Friday, 01 March 2019 07:46

Counting whales from space

Written by

A new method for detecting whales using satellite imagery that’s more reliable and efficient than counting whales from ships or shore.

{youtube}http://www.youtube.com/watch?v=zIy4htZKCBA#action=share{/youtube}

A team of scientists from the British Antarctic Survey have demonstrated how new satellite technology can be used to count whales, and ultimately estimate their population size.

The team used Very High Resolution (VHR) satellite imagery, alongside image processing software, to detect and count whales breeding in part of the Golfo Nuevo, Peninsula Valdes in Argentina. Whales are extremely difficult to count on a large scale. Traditional methods, such as counting from ships or land, can be costly and inefficient.

The researchers analysed a single WorldView2 satellite image of a bay where southern right whales gather to calve and mate. The image had a resolution of 4 pixels per 11 square feet (1 square meter), covered an area of 44 square miles (113 square kilometres) and picked up on a broad spectrum of colors, including light from the far blue end of the spectrum which penetrates deep into the water column.

The team first manually identified whales from the image and found 55 probable whales, 23 possible whales and 13 other underwater objects that were not whales, such as rocks. They then tested a series of automated image-processing systems. The scientists say that the best of the methods automatically located 89 percent of the probable whales that they had counted manually.

 

Whale satellite images compared with aerial photographs at the same scale (top right) Image credit: British Antarctic Surevy Whale satellite images compared with aerial photographs at the same scale (top right) Image credit: British Antarctic Survey

Southern right whales, driven to near extinction, have made a limited recovery following the end of whaling. In recent years, however, many deaths have been seen on their nursery grounds at Peninsula Valdes. Their population size is now unknown but with this sharp increase in calf mortality, estimates are needed. The enclosed bays in this region contain calm, shallow waters which increase the chance of spotting the whales from space.

Spotting Whales from Space -British Antarctic Survey 12 February 2014 Scientists have demonstrated how new satellite technology can be used to count whales, and ultimately estimate their population size. Using Very High Resolution (VHR) satellite imagery, alongside image processing software, they were able to automatically detect and count whales breeding in part of the Golfo Nuevo, Peninsula Valdes in Argentina.

The new method, published this week in the journal PLoS ONE, could revolutionise how whale population size is estimated. Marine mammals are extremely difficult to count on a large scale and traditional methods, such as counting from platforms or land, can be costly and inefficient.

Lead author Peter Fretwell from the British Antarctic Survey (BAS), which is funded by the UK’s Natural Environment Research Council (NERC), explains;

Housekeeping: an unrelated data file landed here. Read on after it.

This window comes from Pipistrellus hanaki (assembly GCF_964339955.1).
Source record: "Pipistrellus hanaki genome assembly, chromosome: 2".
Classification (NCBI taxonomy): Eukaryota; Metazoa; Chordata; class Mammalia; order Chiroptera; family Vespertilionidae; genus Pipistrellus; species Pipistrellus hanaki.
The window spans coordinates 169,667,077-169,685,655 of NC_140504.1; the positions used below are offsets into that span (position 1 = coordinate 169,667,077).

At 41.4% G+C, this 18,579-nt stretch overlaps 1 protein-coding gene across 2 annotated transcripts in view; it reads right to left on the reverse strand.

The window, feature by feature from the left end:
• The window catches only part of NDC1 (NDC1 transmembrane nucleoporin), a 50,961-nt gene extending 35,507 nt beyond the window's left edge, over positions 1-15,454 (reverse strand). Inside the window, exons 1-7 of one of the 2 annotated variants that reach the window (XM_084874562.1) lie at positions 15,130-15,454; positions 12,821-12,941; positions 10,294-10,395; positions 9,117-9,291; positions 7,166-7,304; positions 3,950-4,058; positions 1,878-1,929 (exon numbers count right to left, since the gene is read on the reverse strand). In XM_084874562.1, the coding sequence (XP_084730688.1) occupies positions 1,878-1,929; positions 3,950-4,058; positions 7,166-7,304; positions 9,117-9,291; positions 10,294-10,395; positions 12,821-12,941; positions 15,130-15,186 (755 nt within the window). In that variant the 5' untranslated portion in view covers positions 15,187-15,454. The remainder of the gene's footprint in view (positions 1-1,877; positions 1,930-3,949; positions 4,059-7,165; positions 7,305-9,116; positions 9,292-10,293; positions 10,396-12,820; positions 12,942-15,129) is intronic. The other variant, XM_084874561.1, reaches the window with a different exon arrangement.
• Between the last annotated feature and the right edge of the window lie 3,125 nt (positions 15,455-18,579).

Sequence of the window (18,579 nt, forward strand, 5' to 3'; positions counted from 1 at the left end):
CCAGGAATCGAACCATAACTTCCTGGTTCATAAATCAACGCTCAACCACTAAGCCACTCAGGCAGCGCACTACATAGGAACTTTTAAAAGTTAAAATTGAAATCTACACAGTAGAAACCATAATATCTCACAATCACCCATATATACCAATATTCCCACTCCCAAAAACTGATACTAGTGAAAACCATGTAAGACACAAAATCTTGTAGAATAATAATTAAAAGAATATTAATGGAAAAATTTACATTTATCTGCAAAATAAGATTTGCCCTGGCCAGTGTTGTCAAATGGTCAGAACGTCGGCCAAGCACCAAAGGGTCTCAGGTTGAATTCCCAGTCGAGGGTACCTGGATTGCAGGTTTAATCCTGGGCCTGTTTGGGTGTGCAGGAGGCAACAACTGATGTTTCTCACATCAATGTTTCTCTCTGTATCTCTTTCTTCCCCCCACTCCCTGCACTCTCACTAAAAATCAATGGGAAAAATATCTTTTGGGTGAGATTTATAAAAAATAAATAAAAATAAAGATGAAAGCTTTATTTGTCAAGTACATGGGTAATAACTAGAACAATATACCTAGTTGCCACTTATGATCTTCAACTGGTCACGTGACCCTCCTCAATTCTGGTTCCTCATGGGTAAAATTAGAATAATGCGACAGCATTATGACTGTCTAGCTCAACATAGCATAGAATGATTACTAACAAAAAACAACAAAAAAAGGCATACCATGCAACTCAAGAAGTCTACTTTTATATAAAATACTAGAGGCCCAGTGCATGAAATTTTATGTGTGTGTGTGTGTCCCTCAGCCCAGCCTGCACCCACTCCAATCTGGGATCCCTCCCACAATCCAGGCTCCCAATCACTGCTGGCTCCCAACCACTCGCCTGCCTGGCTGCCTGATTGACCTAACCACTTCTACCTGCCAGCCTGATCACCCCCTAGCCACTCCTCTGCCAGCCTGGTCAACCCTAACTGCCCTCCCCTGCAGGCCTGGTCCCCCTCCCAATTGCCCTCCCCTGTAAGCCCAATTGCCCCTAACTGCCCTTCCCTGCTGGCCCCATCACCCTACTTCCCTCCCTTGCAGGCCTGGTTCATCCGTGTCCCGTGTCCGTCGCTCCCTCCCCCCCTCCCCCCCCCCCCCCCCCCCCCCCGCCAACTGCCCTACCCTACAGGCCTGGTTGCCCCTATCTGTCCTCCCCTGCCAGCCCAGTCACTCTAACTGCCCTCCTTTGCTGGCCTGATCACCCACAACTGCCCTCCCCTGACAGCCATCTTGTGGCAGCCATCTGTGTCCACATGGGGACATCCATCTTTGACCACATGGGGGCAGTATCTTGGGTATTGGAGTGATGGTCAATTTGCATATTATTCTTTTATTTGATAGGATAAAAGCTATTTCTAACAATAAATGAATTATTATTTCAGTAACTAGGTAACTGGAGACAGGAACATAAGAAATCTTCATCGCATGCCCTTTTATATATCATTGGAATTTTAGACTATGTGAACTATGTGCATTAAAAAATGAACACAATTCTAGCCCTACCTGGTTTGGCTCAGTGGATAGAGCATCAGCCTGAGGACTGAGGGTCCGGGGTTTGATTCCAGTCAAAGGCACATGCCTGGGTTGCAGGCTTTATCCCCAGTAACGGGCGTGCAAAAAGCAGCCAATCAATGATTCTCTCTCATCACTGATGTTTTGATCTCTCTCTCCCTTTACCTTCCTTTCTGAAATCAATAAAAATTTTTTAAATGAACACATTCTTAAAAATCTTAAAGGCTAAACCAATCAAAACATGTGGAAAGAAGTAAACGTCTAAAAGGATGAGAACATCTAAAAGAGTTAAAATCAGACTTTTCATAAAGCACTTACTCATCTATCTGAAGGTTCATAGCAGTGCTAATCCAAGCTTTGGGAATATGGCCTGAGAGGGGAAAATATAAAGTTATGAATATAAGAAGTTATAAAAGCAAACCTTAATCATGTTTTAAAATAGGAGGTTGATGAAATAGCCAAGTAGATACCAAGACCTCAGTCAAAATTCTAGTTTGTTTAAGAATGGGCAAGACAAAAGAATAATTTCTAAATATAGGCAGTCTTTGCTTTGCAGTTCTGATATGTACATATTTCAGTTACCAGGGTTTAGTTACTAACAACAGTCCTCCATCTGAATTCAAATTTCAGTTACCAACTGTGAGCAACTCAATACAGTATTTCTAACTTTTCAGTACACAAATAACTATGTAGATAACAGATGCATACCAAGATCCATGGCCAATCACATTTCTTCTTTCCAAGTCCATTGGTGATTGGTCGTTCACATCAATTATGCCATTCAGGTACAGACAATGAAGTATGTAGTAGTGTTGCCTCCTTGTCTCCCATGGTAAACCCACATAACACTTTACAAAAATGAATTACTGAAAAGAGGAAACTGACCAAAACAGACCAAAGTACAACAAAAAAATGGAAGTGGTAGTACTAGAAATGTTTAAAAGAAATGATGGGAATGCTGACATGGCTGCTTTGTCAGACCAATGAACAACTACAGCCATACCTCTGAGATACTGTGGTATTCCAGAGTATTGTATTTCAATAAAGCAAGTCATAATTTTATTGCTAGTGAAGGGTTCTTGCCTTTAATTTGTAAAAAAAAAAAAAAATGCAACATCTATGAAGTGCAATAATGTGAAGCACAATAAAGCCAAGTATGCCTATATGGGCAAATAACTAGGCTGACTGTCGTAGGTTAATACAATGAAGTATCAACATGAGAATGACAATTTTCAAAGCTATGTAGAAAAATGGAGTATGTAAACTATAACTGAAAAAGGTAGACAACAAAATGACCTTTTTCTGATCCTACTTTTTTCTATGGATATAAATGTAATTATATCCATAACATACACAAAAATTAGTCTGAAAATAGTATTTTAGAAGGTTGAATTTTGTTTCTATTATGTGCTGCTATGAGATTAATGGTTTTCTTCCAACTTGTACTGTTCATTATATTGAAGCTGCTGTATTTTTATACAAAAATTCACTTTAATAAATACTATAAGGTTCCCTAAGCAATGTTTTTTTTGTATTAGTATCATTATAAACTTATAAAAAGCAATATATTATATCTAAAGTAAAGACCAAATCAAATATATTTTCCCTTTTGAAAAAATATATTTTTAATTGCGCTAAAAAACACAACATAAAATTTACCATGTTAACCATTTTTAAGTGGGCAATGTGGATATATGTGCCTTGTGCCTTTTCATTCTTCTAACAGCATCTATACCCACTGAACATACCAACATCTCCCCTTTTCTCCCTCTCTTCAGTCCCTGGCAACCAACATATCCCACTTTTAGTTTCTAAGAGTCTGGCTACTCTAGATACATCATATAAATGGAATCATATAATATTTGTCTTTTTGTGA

“This is a proof of concept study that proves whales can be identified and counted by satellite. Whale populations have always been difficult to assess; traditional means of counting them are localized, expensive and lack accuracy. The ability to count whales automatically, over large areas in a cost effective way will be of great benefit to conservation efforts for this and potentially other whale species.

” Previously, satellites have provided limited success in counting whales but their accuracy has improved in recent years.

The BAS team used a single WorldView2 satellite image of a bay where southern right whales gather to calve and mate. Driven to near extinction, these whales have made a limited recovery following the end of whaling. In recent years, however, many deaths have been seen on their nursery grounds at Peninsula Valdes. Their population size is now unknown but with this sharp increase in calf mortality, estimates are needed.

The enclosed bays in this region contain calm, shallow waters which increase the chance of spotting the whales from space. Three main criteria were used to identify whales: objects visible in the image should be the right size and shape; they should be in the right place (where whales would be expected to be) and there should be no (or few) other types of objects that could be mistaken as whales.

Whales in the image were manually identified and counted, finding 55 probable whales, 23 possible whales and 13 sub-surface features. Several automated methods where then tested against these numbers. A ‘thresholding’ of the Coastal Band of the WorldView2 image gave the greatest accuracy. This part of the image uses light from the far blue end of the spectrum which penetrates the water column deeper and allows us to see more whales. This technique found 89% of probable whales identified in the manual count. This is a semi automated technique that needs some user input to identify the best threshold.

Future satellite platforms will provide even high quality imagery and Worldview3 is planned to be launched this year. This will allow for greater confidence in identifying whales and differentiating mother and calf pairs. Such technological advancements may also allow scientists to apply this method to other whale species.